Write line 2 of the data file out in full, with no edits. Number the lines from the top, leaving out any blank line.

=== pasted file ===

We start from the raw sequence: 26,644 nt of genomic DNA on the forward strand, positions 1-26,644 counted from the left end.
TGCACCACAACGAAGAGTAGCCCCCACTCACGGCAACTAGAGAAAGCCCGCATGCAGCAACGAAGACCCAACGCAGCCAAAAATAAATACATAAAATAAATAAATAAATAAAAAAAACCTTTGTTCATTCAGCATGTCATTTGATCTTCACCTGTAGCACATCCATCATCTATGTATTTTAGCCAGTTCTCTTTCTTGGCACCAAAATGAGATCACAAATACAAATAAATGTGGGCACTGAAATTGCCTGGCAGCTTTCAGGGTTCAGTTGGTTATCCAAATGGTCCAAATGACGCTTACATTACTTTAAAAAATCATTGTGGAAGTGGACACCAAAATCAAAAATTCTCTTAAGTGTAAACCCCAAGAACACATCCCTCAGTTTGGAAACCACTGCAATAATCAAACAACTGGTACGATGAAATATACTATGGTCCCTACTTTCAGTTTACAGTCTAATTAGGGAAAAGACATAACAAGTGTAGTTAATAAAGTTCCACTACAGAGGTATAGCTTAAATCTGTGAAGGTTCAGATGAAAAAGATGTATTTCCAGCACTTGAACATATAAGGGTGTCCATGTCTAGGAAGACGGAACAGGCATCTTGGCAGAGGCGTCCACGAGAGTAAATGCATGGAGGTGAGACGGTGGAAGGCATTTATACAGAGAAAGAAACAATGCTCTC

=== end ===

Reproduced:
TGCACCACAACGAAGAGTAGCCCCCACTCACGGCAACTAGAGAAAGCCCGCATGCAGCAACGAAGACCCAACGCAGCCAAAAATAAATACATAAAATAAATAAATAAATAAAAAAAACCTTTGTTCATTCAGCATGTCATTTGATCTTCACCTGTAGCACATCCATCATCTATGTATTTTAGCCAGTTCTCTTTCTTGGCACCAAAATGAGATCACAAATACAAATAAATGTGGGCACTGAAATTGCCTGGCAGCTTTCAGGGTTCAGTTGGTTATCCAAATGGTCCAAATGACGCTTACATTACTTTAAAAAATCATTGTGGAAGTGGACACCAAAATCAAAAATTCTCTTAAGTGTAAACCCCAAGAACACATCCCTCAGTTTGGAAACCACTGCAATAATCAAACAACTGGTACGATGAAATATACTATGGTCCCTACTTTCAGTTTACAGTCTAATTAGGGAAAAGACATAACAAGTGTAGTTAATAAAGTTCCACTACAGAGGTATAGCTTAAATCTGTGAAGGTTCAGATGAAAAAGATGTATTTCCAGCACTTGAACATATAAGGGTGTCCATGTCTAGGAAGACGGAACAGGCATCTTGGCAGAGGCGTCCACGAGAGTAAATGCATGGAGGTGAGACGGTGGAAGGCATTTATACAGAGAAAGAAACAATGCTCTC